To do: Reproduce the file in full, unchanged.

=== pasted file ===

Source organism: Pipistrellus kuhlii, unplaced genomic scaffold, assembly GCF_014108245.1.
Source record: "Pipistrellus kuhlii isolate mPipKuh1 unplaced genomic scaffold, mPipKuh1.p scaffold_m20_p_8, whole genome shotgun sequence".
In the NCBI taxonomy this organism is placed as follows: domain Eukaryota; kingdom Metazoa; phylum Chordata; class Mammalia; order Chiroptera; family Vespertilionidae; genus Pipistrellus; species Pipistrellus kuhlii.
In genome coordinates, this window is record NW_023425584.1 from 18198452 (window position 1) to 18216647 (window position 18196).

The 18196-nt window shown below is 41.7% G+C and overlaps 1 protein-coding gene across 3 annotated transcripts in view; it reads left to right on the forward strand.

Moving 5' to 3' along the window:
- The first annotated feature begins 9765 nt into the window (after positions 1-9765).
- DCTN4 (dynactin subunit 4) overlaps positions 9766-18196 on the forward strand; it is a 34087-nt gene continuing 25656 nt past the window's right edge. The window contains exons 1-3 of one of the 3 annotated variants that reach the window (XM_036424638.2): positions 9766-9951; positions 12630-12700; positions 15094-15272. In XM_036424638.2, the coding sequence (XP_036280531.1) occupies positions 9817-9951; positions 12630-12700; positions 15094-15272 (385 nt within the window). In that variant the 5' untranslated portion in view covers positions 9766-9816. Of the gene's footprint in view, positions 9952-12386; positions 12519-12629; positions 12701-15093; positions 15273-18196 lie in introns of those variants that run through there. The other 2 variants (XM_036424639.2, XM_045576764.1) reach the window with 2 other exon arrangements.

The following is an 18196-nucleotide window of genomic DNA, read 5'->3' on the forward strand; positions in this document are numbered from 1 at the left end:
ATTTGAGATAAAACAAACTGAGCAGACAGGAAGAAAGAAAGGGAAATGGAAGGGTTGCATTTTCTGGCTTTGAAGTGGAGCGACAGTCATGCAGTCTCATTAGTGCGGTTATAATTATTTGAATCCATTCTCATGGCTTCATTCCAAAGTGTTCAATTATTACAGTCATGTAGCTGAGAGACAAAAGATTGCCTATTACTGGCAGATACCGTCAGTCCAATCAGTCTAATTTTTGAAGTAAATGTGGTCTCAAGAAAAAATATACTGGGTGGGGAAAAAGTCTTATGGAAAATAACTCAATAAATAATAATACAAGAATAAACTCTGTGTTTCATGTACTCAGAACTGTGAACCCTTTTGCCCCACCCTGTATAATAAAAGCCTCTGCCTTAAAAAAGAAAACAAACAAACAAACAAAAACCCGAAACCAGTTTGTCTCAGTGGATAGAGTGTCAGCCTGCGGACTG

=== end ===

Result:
Source organism: Pipistrellus kuhlii, unplaced genomic scaffold, assembly GCF_014108245.1.
Source record: "Pipistrellus kuhlii isolate mPipKuh1 unplaced genomic scaffold, mPipKuh1.p scaffold_m20_p_8, whole genome shotgun sequence".
In the NCBI taxonomy this organism is placed as follows: domain Eukaryota; kingdom Metazoa; phylum Chordata; class Mammalia; order Chiroptera; family Vespertilionidae; genus Pipistrellus; species Pipistrellus kuhlii.
In genome coordinates, this window is record NW_023425584.1 from 18198452 (window position 1) to 18216647 (window position 18196).

The 18196-nt window shown below is 41.7% G+C and overlaps 1 protein-coding gene across 3 annotated transcripts in view; it reads left to right on the forward strand.

Moving 5' to 3' along the window:
- The first annotated feature begins 9765 nt into the window (after positions 1-9765).
- DCTN4 (dynactin subunit 4) overlaps positions 9766-18196 on the forward strand; it is a 34087-nt gene continuing 25656 nt past the window's right edge. The window contains exons 1-3 of one of the 3 annotated variants that reach the window (XM_036424638.2): positions 9766-9951; positions 12630-12700; positions 15094-15272. In XM_036424638.2, the coding sequence (XP_036280531.1) occupies positions 9817-9951; positions 12630-12700; positions 15094-15272 (385 nt within the window). In that variant the 5' untranslated portion in view covers positions 9766-9816. Of the gene's footprint in view, positions 9952-12386; positions 12519-12629; positions 12701-15093; positions 15273-18196 lie in introns of those variants that run through there. The other 2 variants (XM_036424639.2, XM_045576764.1) reach the window with 2 other exon arrangements.

The following is an 18196-nucleotide window of genomic DNA, read 5'->3' on the forward strand; positions in this document are numbered from 1 at the left end:
ATTTGAGATAAAACAAACTGAGCAGACAGGAAGAAAGAAAGGGAAATGGAAGGGTTGCATTTTCTGGCTTTGAAGTGGAGCGACAGTCATGCAGTCTCATTAGTGCGGTTATAATTATTTGAATCCATTCTCATGGCTTCATTCCAAAGTGTTCAATTATTACAGTCATGTAGCTGAGAGACAAAAGATTGCCTATTACTGGCAGATACCGTCAGTCCAATCAGTCTAATTTTTGAAGTAAATGTGGTCTCAAGAAAAAATATACTGGGTGGGGAAAAAGTCTTATGGAAAATAACTCAATAAATAATAATACAAGAATAAACTCTGTGTTTCATGTACTCAGAACTGTGAACCCTTTTGCCCCACCCTGTATAATAAAAGCCTCTGCCTTAAAAAAGAAAACAAACAAACAAACAAAAACCCGAAACCAGTTTGTCTCAGTGGATAGAGTGTCAGCCTGCGGACTG